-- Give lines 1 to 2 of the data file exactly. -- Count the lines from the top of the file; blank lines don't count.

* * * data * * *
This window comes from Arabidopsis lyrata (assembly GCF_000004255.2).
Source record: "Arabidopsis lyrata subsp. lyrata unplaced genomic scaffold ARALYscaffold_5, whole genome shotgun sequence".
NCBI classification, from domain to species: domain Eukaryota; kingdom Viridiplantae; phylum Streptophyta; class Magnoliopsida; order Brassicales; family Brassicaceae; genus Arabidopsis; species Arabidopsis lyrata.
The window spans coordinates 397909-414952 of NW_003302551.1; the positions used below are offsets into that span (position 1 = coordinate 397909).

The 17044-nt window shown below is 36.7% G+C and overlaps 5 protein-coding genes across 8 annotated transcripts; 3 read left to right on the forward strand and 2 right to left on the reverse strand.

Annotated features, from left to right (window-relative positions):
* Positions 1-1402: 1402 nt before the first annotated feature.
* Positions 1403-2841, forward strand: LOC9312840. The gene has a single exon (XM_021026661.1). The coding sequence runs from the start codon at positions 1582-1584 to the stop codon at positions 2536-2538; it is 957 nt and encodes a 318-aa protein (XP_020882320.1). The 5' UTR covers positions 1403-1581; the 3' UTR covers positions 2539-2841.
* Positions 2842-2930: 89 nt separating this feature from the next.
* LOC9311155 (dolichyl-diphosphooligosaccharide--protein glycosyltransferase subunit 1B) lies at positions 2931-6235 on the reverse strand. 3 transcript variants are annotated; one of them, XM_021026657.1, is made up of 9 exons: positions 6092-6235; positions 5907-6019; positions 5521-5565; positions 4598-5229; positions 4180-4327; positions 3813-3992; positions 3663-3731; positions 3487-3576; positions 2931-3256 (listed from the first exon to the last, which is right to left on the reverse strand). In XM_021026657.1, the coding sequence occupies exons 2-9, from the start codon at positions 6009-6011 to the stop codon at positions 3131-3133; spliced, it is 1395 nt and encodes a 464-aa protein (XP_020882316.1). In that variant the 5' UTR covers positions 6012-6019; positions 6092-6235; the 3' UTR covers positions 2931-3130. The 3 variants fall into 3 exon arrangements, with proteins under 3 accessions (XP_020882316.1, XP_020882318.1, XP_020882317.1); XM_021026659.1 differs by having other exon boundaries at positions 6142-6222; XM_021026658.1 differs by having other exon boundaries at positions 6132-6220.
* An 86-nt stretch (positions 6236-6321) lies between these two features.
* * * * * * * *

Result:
This window comes from Arabidopsis lyrata (assembly GCF_000004255.2).
Source record: "Arabidopsis lyrata subsp. lyrata unplaced genomic scaffold ARALYscaffold_5, whole genome shotgun sequence".